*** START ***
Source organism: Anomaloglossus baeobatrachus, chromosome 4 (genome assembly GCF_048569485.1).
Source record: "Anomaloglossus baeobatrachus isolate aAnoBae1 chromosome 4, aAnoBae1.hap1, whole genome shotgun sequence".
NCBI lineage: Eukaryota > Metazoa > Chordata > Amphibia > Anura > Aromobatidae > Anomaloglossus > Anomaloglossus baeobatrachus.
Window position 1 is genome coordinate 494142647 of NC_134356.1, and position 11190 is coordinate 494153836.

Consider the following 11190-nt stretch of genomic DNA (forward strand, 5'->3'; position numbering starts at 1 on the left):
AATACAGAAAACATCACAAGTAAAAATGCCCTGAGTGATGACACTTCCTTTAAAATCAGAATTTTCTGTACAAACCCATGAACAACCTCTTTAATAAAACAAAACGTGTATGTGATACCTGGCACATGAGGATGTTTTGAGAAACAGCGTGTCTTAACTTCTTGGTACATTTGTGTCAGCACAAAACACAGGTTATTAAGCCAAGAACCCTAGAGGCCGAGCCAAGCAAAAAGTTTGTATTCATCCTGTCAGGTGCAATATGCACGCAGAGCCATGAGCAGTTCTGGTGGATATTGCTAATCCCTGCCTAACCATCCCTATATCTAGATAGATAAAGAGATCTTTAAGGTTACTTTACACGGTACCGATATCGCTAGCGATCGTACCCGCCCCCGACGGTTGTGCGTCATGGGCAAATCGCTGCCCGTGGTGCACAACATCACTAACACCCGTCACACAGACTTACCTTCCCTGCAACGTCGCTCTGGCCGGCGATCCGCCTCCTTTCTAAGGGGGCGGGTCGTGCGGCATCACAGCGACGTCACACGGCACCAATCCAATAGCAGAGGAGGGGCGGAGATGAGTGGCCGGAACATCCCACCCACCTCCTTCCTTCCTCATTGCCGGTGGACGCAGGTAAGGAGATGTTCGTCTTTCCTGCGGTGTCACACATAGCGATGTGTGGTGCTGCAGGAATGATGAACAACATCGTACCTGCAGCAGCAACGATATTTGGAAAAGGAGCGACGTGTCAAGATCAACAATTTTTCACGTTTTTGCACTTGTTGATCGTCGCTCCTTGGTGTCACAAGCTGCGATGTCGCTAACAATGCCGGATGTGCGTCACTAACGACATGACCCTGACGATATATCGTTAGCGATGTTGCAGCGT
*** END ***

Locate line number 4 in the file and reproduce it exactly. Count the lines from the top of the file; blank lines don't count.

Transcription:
Window position 1 is genome coordinate 494142647 of NC_134356.1, and position 11190 is coordinate 494153836.